Maintain A Vivacious Indoor Jungle

There are also many benefits to keeping plants inside your home—purified air, reduced stress, and improved sleep quality are just a few. Houseplants make for affordable and sustainable decor (especially when propagated), and they can liven up even the darkest of spaces. 

You don’t have to be an expert gardener or have a green thumb to own indoor plants. Many houseplants don’t require as much care or work as you may assume, so you can choose the ones that make sense for your lifestyle and your space.

Whether you’re buying your first or umpteenth plant, here are a few of our favorite tips and tricks that will ensure you soon have a thriving indoor jungle.

Choosing Your Houseplants

I can’t think of a better piece of advice than this: “choose a houseplant for your space, not a space for your houseplant.” That nugget of wisdom comes from Wellness Coach and Plant Mother Rachel Aust (check out her Youtube video on plant care—serious houseplant inspiration). 

Aust’s words ring true. It’s essential to select plants that will work well in your home. Light, temperature, and space for growth are all important factors. Additionally, be honest about how much time you have to invest in caring for your indoor jungle. Do you work all day? Will you likely forget to water your plants? Do you have pets that may think the leaves are a treat? Your answers to these questions will help you decide which plants are right for your home. 

Bringing Your Plants Home

Just like any living and breathing thing, plants need help adjusting to a new space. To keep your new plants healthy and happy, it’s essential you give them a little extra care in the first few weeks at home. Try these tips:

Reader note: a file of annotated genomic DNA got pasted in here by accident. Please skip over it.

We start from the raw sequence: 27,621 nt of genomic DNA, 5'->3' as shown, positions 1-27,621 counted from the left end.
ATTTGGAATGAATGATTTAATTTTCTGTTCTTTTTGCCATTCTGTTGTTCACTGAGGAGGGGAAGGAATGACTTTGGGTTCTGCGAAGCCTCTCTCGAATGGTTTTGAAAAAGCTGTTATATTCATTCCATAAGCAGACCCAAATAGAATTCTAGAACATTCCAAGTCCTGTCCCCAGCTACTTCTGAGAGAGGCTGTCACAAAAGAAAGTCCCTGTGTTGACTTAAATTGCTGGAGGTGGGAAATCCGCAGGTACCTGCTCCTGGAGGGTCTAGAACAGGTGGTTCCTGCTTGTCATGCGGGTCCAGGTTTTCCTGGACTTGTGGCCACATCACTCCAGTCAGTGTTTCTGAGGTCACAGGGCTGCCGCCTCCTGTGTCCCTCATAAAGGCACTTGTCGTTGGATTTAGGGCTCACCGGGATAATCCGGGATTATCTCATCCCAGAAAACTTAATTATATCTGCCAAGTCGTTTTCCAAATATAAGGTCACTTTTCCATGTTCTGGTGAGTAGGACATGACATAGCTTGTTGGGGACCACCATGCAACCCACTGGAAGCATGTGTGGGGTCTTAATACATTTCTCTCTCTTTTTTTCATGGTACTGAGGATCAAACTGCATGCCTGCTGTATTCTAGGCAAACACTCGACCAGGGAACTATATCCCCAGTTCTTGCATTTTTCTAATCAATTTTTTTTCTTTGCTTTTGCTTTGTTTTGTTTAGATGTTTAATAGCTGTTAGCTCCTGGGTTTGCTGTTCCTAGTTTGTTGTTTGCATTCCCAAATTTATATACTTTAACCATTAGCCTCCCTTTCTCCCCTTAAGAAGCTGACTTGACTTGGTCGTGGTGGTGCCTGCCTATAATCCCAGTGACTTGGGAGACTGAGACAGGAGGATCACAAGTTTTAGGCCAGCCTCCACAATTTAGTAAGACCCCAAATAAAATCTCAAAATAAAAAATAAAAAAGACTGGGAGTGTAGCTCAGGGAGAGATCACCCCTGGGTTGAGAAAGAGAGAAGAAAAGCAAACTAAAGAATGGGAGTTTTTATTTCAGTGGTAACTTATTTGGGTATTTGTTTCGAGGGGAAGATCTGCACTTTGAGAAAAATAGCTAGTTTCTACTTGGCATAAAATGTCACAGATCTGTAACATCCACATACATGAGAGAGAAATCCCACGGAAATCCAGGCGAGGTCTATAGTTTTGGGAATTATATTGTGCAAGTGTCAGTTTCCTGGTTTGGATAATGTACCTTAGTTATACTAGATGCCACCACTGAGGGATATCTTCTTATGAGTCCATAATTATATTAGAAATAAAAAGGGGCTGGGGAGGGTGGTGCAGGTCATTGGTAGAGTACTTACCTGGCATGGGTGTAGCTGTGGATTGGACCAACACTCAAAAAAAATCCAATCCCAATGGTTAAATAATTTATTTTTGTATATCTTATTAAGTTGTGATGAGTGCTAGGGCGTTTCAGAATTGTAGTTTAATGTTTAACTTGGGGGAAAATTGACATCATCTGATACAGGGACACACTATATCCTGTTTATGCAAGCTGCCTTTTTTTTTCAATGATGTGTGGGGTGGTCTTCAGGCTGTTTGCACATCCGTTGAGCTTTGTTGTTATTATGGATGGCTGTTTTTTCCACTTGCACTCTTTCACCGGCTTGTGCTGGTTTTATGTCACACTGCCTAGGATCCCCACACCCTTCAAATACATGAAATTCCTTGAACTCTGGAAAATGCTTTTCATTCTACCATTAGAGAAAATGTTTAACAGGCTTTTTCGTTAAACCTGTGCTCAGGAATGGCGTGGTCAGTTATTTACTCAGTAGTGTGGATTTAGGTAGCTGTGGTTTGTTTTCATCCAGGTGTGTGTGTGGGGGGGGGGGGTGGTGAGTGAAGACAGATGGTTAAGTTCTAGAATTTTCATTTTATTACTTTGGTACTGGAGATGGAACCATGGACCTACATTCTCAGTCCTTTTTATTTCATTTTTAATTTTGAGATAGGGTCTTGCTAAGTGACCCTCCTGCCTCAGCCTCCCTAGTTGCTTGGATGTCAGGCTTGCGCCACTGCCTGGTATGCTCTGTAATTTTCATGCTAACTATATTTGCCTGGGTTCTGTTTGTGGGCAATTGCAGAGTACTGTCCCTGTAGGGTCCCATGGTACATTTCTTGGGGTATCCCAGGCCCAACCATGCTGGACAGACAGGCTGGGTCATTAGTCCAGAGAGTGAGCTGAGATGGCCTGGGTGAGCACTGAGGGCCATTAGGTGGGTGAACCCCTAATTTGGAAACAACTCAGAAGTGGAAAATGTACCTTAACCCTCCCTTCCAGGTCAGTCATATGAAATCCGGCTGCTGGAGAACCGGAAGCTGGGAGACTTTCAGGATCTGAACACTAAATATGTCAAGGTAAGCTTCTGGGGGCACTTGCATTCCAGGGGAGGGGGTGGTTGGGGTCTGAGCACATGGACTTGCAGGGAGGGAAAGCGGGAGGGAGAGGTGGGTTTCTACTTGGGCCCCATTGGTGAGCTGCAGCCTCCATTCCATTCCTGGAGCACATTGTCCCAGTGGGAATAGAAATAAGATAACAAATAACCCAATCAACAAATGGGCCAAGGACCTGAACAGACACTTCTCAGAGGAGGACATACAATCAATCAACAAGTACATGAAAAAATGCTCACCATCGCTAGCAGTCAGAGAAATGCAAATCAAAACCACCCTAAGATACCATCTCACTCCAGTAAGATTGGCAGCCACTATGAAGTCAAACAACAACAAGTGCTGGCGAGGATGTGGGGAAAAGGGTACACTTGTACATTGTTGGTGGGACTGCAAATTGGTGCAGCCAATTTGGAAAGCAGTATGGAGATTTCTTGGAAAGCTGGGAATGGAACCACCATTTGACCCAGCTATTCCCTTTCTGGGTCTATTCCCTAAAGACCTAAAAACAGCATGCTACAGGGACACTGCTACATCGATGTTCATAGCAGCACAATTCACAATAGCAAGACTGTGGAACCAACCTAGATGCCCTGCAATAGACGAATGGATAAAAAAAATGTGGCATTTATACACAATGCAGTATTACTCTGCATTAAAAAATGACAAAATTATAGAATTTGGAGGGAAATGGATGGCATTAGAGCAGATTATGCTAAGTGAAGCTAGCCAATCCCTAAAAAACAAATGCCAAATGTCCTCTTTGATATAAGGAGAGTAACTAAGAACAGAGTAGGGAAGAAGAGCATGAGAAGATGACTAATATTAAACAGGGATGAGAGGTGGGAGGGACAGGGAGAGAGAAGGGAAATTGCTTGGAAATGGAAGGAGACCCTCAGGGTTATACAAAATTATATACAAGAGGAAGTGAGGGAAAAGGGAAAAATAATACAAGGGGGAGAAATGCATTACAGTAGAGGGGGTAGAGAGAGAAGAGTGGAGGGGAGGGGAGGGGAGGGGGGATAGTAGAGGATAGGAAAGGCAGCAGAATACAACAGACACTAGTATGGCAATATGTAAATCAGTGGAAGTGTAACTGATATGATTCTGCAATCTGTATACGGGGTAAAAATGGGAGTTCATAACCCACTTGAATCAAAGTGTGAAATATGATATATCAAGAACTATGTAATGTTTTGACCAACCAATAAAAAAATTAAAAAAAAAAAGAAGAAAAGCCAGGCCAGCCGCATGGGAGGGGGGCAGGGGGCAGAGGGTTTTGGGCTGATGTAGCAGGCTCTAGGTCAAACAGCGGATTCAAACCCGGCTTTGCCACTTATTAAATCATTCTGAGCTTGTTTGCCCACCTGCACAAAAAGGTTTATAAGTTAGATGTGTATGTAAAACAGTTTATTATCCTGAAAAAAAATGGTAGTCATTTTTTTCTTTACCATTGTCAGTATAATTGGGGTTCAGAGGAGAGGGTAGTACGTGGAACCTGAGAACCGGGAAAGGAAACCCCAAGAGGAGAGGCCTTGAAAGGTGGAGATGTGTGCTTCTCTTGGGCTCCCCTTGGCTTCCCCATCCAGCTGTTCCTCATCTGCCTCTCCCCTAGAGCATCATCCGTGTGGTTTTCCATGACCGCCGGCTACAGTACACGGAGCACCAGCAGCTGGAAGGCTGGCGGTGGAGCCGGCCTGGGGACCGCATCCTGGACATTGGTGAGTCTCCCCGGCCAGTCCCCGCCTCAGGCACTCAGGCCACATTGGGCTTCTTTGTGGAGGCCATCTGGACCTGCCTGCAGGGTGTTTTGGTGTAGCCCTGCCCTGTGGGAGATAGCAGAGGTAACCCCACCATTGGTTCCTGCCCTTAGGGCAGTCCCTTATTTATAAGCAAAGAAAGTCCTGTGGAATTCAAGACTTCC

Keep Your Labels

Most houseplants will come with tags or labels that tell you the name of your plant, as well as its specific needs for water, food, and sun. It’s a good idea to keep these labels. Either leave them in the plant’s soil or take a picture of the details before tossing them. Having this information to reference will make caring for your new friends that much easier.

Avoid Repotting

While it can be tempting to transfer your new houseplants to that cute clay pot, it’s best to keep them in their nursery containers while they adjust to your space. You can always place the plastic containers inside larger pots and baskets if you don’t like how they look. Once it is time to move your plants, ensure you choose pots with drainage holes. Additionally, the pots should be one inch larger than the current containers so that your plants have enough room to expand and grow. This video tutorial from The Sill is an excellent visual guide for repotting.

Check on Your Plants

You will eventually get to a point where you don’t need to check on your plants every day, but in the first few weeks, it’s a good idea to pay special attention to how they are adjusting. The leaves on your houseplants are good indicators. Watch for wilting or browning leaves, as well as bugs. If you begin to notice problems, check your labels to ensure you’re not overwatering or giving your plants too much sun. If problems persist, you can do some online research or talk with your local nursery about solutions.

Caring for Your Houseplants

Once your plants are adjusted to your home, it’s time to let them thrive and grow! Here are a few things to remember when caring for your houseplants.

Water and Food

If you’re likely to forget to water your houseplants, try setting alarms on your phone or keeping a spray bottle next to your pots as a visual reminder.